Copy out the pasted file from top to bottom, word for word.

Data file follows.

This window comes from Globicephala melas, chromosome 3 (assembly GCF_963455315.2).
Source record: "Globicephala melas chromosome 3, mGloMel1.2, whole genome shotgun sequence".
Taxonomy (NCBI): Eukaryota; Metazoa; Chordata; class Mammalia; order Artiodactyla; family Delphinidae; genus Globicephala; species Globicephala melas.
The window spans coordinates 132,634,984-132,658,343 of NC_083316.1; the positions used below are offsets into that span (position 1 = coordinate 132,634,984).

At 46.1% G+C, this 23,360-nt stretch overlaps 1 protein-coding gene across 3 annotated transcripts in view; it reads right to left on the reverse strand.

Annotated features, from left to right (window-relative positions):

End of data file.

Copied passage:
This window comes from Globicephala melas, chromosome 3 (assembly GCF_963455315.2).
Source record: "Globicephala melas chromosome 3, mGloMel1.2, whole genome shotgun sequence".
Taxonomy (NCBI): Eukaryota; Metazoa; Chordata; class Mammalia; order Artiodactyla; family Delphinidae; genus Globicephala; species Globicephala melas.
The window spans coordinates 132,634,984-132,658,343 of NC_083316.1; the positions used below are offsets into that span (position 1 = coordinate 132,634,984).

At 46.1% G+C, this 23,360-nt stretch overlaps 1 protein-coding gene across 3 annotated transcripts in view; it reads right to left on the reverse strand.

Annotated features, from left to right (window-relative positions):